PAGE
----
The Molecular Atlas Project: Direct Observation and Quantification of Spatially Heterogeneous Proteomic Data in Healthy, Cancerous, and Therapeutically Treated Tissue. The Molecular Atlas Project (MAP) combines wetware, hardware, and software for seamless proteomic mapping, navigation, and exploration across seven orders of magnitude in length from single molecules to entire tissues. The most significant intellectual contribution of MAP is to solve the competing interests between super-resolution microscopy, which visualizes molecular-scale details, and spatially contextualized information, which strives for tissue-scale understanding. Successful completion of the aims will therefore offer a new approach to biological imaging, new discoveries in breast cancer, and new open-access resources containing proteome data at the sub-cellular level, for any cell in an entire centimeter sized histological tissue section. The relevance for cancer biology is the development of a discovery-oriented tool for basic cancer science, giving unprecedented levels of information on cell-specific heterogeneity. This project is made possible by technology innovations that combine the super-resolution imaging capabilities of multiplexed DNA-PAINT with automated image acquisition and big data management strategies, thus making vast improvements over current state-of-the-art methods that emphasize either super-resolution or tissue-scale data. Instead of this either/or scenario, MAP does both. While conducting my research, I will be mentored by my postdoctoral advisor Dr. Peng Yin, who is a highly regarded expert in DNA nanotechnology, and will utilize an ongoing collaboration with Dr. Joan Brugge, a highly recognized leader specializing in breast cancer research at the Harvard Medical School.
The aims of this proposal are carefully crafted to leverage my expertise in physics and instrumentation, while simultaneously cultivating a program of hands-on experience and training in cancer biology. Despite having minimal prior exposure to this field, my strategy allows me to make immediate contributions in the short-term, while simultaneously investing in a knowledge base for a long-term research career in the physical aspects of cancer biology. Performing this research at the Wyss Institute for Biologically Inspired Engineering at Harvard University offers critical advantages, as the institute's environment encourages, fosters, and supports technology development and translation. Moreover, the local proximity to numerous hospitals and medical institutions give unparalleled access to cancer researchers and potential collaborators.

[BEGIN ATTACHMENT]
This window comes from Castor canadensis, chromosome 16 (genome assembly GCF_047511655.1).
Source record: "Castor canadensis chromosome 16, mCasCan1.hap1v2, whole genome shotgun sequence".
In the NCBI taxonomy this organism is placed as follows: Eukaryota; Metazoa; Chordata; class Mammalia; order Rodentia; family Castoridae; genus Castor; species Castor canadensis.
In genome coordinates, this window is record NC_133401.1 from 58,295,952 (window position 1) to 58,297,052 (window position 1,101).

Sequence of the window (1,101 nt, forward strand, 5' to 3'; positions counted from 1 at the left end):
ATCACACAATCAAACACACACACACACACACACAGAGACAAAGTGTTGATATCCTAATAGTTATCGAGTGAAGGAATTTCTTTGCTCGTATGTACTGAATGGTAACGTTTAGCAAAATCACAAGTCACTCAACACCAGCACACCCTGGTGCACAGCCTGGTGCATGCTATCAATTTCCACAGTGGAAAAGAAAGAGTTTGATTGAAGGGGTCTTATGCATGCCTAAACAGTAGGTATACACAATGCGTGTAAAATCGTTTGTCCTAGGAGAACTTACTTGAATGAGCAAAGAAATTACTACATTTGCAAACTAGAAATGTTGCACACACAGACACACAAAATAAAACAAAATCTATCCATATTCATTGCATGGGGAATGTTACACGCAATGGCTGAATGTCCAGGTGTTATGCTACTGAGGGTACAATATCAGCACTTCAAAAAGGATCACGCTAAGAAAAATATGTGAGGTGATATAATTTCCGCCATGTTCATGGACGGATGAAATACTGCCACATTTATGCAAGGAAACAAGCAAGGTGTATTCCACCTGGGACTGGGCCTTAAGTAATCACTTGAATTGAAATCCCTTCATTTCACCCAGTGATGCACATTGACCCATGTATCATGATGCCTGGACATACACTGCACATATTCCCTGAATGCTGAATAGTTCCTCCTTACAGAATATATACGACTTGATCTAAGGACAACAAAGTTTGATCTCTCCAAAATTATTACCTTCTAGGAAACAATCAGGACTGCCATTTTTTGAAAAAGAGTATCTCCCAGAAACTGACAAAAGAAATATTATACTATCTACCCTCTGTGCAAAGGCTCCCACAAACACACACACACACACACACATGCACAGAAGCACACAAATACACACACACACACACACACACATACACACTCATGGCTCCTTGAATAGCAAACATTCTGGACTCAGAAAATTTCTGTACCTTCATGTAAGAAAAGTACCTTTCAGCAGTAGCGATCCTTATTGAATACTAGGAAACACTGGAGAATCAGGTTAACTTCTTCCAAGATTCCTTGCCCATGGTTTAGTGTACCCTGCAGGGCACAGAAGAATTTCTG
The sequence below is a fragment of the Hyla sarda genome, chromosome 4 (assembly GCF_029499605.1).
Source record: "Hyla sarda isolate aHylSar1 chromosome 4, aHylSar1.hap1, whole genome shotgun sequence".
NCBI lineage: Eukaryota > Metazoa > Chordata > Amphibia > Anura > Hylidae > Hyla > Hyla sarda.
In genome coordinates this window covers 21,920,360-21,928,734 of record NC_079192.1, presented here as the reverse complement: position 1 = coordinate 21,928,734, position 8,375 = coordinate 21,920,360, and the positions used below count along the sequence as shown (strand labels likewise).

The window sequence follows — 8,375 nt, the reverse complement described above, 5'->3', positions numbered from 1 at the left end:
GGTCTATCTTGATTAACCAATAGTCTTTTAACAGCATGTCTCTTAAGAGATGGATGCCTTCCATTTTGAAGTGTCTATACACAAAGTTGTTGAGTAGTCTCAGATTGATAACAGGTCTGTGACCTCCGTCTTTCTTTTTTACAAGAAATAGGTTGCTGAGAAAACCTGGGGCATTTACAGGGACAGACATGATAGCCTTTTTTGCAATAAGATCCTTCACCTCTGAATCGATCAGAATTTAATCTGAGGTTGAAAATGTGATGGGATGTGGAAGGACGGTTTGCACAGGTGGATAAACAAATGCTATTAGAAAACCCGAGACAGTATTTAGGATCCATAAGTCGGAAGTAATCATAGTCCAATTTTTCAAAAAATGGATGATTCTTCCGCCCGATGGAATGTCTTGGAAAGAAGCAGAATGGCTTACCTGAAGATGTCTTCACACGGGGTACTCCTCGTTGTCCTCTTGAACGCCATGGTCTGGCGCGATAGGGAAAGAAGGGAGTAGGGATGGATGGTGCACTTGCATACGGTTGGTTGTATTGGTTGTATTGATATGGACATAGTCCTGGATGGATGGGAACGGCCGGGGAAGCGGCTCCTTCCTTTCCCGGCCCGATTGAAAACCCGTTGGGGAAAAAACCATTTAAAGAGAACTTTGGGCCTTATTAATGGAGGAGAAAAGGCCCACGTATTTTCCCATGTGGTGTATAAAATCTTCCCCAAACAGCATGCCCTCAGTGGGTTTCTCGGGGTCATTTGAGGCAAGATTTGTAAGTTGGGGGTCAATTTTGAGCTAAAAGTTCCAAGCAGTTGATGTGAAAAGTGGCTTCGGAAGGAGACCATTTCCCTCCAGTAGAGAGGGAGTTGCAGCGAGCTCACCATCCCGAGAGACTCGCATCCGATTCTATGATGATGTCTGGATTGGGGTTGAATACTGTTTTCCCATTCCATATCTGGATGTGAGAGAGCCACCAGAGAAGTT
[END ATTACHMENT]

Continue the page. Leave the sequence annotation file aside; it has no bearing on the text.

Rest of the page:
Just as Google Maps revolutionized the way we view and interact with geography, the Molecular Atlas Project aims to revolutionize the way we view and interact with biological tissues. This combined wetware, hardware, and software approach to imaging is a proteome visualization pipeline for length scales ranging from the molecular to the macroscopic. Completion will enhance our understanding of the human body and its ailments with unprecedented detail, while laying a foundation for next generation therapeutics - try it yourself and explore the possibilities at www.molecular-atlas.net
|Silverberg, Jesse L (2016) Mechanisms and phenomenology of phase separation: Comment on: ""Phase separation driven by density-dependent movement: A novel mechanism for ecological patterns"" by Quan-Xing Liu et al. Phys Life Rev 19:137-138|